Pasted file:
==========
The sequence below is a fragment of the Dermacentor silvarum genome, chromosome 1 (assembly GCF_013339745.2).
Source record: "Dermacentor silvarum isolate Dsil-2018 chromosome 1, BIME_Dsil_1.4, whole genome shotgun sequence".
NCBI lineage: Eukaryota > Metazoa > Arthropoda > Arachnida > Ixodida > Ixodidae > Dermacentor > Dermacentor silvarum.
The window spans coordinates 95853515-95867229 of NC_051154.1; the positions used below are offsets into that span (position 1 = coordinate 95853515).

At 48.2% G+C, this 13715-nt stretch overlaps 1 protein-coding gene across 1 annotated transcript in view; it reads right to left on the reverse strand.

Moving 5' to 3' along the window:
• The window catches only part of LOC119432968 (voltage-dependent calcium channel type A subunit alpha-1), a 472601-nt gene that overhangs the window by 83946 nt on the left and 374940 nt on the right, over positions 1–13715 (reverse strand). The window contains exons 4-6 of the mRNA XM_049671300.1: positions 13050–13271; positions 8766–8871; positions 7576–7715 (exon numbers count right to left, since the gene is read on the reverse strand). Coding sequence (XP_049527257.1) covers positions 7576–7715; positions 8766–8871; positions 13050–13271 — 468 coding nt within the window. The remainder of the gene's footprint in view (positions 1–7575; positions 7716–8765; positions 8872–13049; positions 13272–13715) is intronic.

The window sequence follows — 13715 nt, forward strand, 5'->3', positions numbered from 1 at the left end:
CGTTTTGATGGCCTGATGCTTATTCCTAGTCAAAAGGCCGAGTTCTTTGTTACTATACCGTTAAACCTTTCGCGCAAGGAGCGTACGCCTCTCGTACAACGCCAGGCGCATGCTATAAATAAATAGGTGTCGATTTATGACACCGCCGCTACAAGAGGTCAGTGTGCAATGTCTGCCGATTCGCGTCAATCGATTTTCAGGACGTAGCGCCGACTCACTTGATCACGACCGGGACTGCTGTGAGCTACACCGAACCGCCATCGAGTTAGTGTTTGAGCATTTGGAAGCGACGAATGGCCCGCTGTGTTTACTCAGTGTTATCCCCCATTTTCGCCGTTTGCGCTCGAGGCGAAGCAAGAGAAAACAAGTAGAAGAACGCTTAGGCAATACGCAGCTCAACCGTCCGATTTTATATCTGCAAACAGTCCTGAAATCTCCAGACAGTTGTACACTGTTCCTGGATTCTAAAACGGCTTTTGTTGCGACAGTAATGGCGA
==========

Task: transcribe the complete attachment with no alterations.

The sequence below is a fragment of the Dermacentor silvarum genome, chromosome 1 (assembly GCF_013339745.2).
Source record: "Dermacentor silvarum isolate Dsil-2018 chromosome 1, BIME_Dsil_1.4, whole genome shotgun sequence".
NCBI lineage: Eukaryota > Metazoa > Arthropoda > Arachnida > Ixodida > Ixodidae > Dermacentor > Dermacentor silvarum.
The window spans coordinates 95853515-95867229 of NC_051154.1; the positions used below are offsets into that span (position 1 = coordinate 95853515).

At 48.2% G+C, this 13715-nt stretch overlaps 1 protein-coding gene across 1 annotated transcript in view; it reads right to left on the reverse strand.

Moving 5' to 3' along the window:
• The window catches only part of LOC119432968 (voltage-dependent calcium channel type A subunit alpha-1), a 472601-nt gene that overhangs the window by 83946 nt on the left and 374940 nt on the right, over positions 1–13715 (reverse strand). The window contains exons 4-6 of the mRNA XM_049671300.1: positions 13050–13271; positions 8766–8871; positions 7576–7715 (exon numbers count right to left, since the gene is read on the reverse strand). Coding sequence (XP_049527257.1) covers positions 7576–7715; positions 8766–8871; positions 13050–13271 — 468 coding nt within the window. The remainder of the gene's footprint in view (positions 1–7575; positions 7716–8765; positions 8872–13049; positions 13272–13715) is intronic.

The window sequence follows — 13715 nt, forward strand, 5'->3', positions numbered from 1 at the left end:
CGTTTTGATGGCCTGATGCTTATTCCTAGTCAAAAGGCCGAGTTCTTTGTTACTATACCGTTAAACCTTTCGCGCAAGGAGCGTACGCCTCTCGTACAACGCCAGGCGCATGCTATAAATAAATAGGTGTCGATTTATGACACCGCCGCTACAAGAGGTCAGTGTGCAATGTCTGCCGATTCGCGTCAATCGATTTTCAGGACGTAGCGCCGACTCACTTGATCACGACCGGGACTGCTGTGAGCTACACCGAACCGCCATCGAGTTAGTGTTTGAGCATTTGGAAGCGACGAATGGCCCGCTGTGTTTACTCAGTGTTATCCCCCATTTTCGCCGTTTGCGCTCGAGGCGAAGCAAGAGAAAACAAGTAGAAGAACGCTTAGGCAATACGCAGCTCAACCGTCCGATTTTATATCTGCAAACAGTCCTGAAATCTCCAGACAGTTGTACACTGTTCCTGGATTCTAAAACGGCTTTTGTTGCGACAGTAATGGCGA